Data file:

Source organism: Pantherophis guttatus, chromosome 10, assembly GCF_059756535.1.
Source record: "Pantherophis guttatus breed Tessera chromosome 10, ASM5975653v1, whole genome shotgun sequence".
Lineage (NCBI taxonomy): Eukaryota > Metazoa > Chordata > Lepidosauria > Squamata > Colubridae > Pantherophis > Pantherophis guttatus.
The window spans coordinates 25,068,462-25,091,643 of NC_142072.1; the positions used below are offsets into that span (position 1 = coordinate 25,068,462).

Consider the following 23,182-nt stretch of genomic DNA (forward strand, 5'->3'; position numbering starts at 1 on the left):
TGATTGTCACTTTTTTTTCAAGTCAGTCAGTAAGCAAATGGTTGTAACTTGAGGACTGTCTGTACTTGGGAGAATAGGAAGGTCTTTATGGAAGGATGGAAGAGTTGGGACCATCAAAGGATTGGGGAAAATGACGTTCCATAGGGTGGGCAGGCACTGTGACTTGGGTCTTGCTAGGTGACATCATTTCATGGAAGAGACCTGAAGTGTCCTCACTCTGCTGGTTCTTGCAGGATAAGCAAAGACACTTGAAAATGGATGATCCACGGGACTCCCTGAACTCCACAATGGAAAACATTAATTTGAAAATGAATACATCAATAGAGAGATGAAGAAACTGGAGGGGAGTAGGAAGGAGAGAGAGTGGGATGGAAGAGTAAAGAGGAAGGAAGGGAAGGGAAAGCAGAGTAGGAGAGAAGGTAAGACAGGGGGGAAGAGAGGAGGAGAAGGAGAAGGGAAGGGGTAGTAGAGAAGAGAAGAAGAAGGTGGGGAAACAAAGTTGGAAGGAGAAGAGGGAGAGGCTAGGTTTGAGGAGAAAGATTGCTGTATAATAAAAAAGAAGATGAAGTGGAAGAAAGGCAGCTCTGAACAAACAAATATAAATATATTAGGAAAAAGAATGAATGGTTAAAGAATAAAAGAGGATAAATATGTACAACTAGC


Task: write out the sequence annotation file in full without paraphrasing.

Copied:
Source organism: Pantherophis guttatus, chromosome 10, assembly GCF_059756535.1.
Source record: "Pantherophis guttatus breed Tessera chromosome 10, ASM5975653v1, whole genome shotgun sequence".
Lineage (NCBI taxonomy): Eukaryota > Metazoa > Chordata > Lepidosauria > Squamata > Colubridae > Pantherophis > Pantherophis guttatus.
The window spans coordinates 25,068,462-25,091,643 of NC_142072.1; the positions used below are offsets into that span (position 1 = coordinate 25,068,462).

Consider the following 23,182-nt stretch of genomic DNA (forward strand, 5'->3'; position numbering starts at 1 on the left):
TGATTGTCACTTTTTTTTCAAGTCAGTCAGTAAGCAAATGGTTGTAACTTGAGGACTGTCTGTACTTGGGAGAATAGGAAGGTCTTTATGGAAGGATGGAAGAGTTGGGACCATCAAAGGATTGGGGAAAATGACGTTCCATAGGGTGGGCAGGCACTGTGACTTGGGTCTTGCTAGGTGACATCATTTCATGGAAGAGACCTGAAGTGTCCTCACTCTGCTGGTTCTTGCAGGATAAGCAAAGACACTTGAAAATGGATGATCCACGGGACTCCCTGAACTCCACAATGGAAAACATTAATTTGAAAATGAATACATCAATAGAGAGATGAAGAAACTGGAGGGGAGTAGGAAGGAGAGAGAGTGGGATGGAAGAGTAAAGAGGAAGGAAGGGAAGGGAAAGCAGAGTAGGAGAGAAGGTAAGACAGGGGGGAAGAGAGGAGGAGAAGGAGAAGGGAAGGGGTAGTAGAGAAGAGAAGAAGAAGGTGGGGAAACAAAGTTGGAAGGAGAAGAGGGAGAGGCTAGGTTTGAGGAGAAAGATTGCTGTATAATAAAAAAGAAGATGAAGTGGAAGAAAGGCAGCTCTGAACAAACAAATATAAATATATTAGGAAAAAGAATGAATGGTTAAAGAATAAAAGAGGATAAATATGTACAACTAGC